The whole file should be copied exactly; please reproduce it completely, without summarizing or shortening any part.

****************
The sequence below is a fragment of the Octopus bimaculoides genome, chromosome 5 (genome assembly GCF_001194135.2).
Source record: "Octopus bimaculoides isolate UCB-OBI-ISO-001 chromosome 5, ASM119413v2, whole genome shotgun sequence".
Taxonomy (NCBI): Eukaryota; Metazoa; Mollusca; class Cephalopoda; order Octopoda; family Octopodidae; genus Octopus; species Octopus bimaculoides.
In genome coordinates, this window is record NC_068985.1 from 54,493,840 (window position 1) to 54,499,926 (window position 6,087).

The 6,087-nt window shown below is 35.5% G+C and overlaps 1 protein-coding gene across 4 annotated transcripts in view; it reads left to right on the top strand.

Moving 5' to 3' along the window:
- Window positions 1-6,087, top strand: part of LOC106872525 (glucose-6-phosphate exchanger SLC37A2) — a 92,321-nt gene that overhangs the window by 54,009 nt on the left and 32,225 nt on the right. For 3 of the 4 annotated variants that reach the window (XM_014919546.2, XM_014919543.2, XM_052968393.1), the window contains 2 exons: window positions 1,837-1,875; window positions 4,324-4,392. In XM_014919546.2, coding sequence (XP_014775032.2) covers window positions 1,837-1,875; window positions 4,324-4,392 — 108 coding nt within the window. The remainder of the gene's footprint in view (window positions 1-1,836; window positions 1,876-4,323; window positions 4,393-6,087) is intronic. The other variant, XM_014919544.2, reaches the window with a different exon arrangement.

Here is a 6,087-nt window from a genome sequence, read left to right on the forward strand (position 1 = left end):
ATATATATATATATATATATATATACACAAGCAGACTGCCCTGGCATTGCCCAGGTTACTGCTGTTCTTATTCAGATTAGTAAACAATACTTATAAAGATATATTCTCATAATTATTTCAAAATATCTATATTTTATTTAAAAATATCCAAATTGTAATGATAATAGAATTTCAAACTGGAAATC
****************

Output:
The sequence below is a fragment of the Octopus bimaculoides genome, chromosome 5 (genome assembly GCF_001194135.2).
Source record: "Octopus bimaculoides isolate UCB-OBI-ISO-001 chromosome 5, ASM119413v2, whole genome shotgun sequence".
Taxonomy (NCBI): Eukaryota; Metazoa; Mollusca; class Cephalopoda; order Octopoda; family Octopodidae; genus Octopus; species Octopus bimaculoides.
In genome coordinates, this window is record NC_068985.1 from 54,493,840 (window position 1) to 54,499,926 (window position 6,087).

The 6,087-nt window shown below is 35.5% G+C and overlaps 1 protein-coding gene across 4 annotated transcripts in view; it reads left to right on the top strand.

Moving 5' to 3' along the window:
- Window positions 1-6,087, top strand: part of LOC106872525 (glucose-6-phosphate exchanger SLC37A2) — a 92,321-nt gene that overhangs the window by 54,009 nt on the left and 32,225 nt on the right. For 3 of the 4 annotated variants that reach the window (XM_014919546.2, XM_014919543.2, XM_052968393.1), the window contains 2 exons: window positions 1,837-1,875; window positions 4,324-4,392. In XM_014919546.2, coding sequence (XP_014775032.2) covers window positions 1,837-1,875; window positions 4,324-4,392 — 108 coding nt within the window. The remainder of the gene's footprint in view (window positions 1-1,836; window positions 1,876-4,323; window positions 4,393-6,087) is intronic. The other variant, XM_014919544.2, reaches the window with a different exon arrangement.

Here is a 6,087-nt window from a genome sequence, read left to right on the forward strand (position 1 = left end):
ATATATATATATATATATATATATACACAAGCAGACTGCCCTGGCATTGCCCAGGTTACTGCTGTTCTTATTCAGATTAGTAAACAATACTTATAAAGATATATTCTCATAATTATTTCAAAATATCTATATTTTATTTAAAAATATCCAAATTGTAATGATAATAGAATTTCAAACTGGAAATC